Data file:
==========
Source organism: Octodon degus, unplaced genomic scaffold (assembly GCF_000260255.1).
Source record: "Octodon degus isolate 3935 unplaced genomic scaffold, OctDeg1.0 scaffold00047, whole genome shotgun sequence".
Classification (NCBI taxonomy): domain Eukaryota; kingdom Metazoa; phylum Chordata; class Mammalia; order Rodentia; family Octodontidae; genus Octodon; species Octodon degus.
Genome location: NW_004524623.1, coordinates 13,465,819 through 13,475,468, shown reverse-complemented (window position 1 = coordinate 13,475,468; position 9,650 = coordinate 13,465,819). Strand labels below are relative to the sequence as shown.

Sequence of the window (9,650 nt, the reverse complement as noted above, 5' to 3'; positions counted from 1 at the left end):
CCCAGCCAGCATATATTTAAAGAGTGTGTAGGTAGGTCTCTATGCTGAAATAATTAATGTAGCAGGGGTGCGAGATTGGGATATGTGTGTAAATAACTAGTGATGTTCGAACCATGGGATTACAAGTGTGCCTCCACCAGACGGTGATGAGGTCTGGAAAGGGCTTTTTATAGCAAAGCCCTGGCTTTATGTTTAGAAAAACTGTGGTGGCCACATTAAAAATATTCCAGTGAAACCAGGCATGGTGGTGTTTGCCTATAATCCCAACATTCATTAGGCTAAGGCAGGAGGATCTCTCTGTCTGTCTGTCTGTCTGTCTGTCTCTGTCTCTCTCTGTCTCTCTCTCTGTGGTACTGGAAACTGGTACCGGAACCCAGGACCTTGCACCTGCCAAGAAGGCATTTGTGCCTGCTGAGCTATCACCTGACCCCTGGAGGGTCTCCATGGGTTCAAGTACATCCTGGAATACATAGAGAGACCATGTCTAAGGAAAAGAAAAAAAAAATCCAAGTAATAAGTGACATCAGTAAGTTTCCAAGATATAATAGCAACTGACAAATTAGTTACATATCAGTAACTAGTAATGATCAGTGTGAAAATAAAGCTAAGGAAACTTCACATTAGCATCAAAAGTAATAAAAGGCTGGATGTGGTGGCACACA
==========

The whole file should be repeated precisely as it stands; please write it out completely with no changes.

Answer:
Source organism: Octodon degus, unplaced genomic scaffold (assembly GCF_000260255.1).
Source record: "Octodon degus isolate 3935 unplaced genomic scaffold, OctDeg1.0 scaffold00047, whole genome shotgun sequence".
Classification (NCBI taxonomy): domain Eukaryota; kingdom Metazoa; phylum Chordata; class Mammalia; order Rodentia; family Octodontidae; genus Octodon; species Octodon degus.
Genome location: NW_004524623.1, coordinates 13,465,819 through 13,475,468, shown reverse-complemented (window position 1 = coordinate 13,475,468; position 9,650 = coordinate 13,465,819). Strand labels below are relative to the sequence as shown.

Sequence of the window (9,650 nt, the reverse complement as noted above, 5' to 3'; positions counted from 1 at the left end):
CCCAGCCAGCATATATTTAAAGAGTGTGTAGGTAGGTCTCTATGCTGAAATAATTAATGTAGCAGGGGTGCGAGATTGGGATATGTGTGTAAATAACTAGTGATGTTCGAACCATGGGATTACAAGTGTGCCTCCACCAGACGGTGATGAGGTCTGGAAAGGGCTTTTTATAGCAAAGCCCTGGCTTTATGTTTAGAAAAACTGTGGTGGCCACATTAAAAATATTCCAGTGAAACCAGGCATGGTGGTGTTTGCCTATAATCCCAACATTCATTAGGCTAAGGCAGGAGGATCTCTCTGTCTGTCTGTCTGTCTGTCTGTCTCTGTCTCTCTCTGTCTCTCTCTCTGTGGTACTGGAAACTGGTACCGGAACCCAGGACCTTGCACCTGCCAAGAAGGCATTTGTGCCTGCTGAGCTATCACCTGACCCCTGGAGGGTCTCCATGGGTTCAAGTACATCCTGGAATACATAGAGAGACCATGTCTAAGGAAAAGAAAAAAAAAATCCAAGTAATAAGTGACATCAGTAAGTTTCCAAGATATAATAGCAACTGACAAATTAGTTACATATCAGTAACTAGTAATGATCAGTGTGAAAATAAAGCTAAGGAAACTTCACATTAGCATCAAAAGTAATAAAAGGCTGGATGTGGTGGCACACA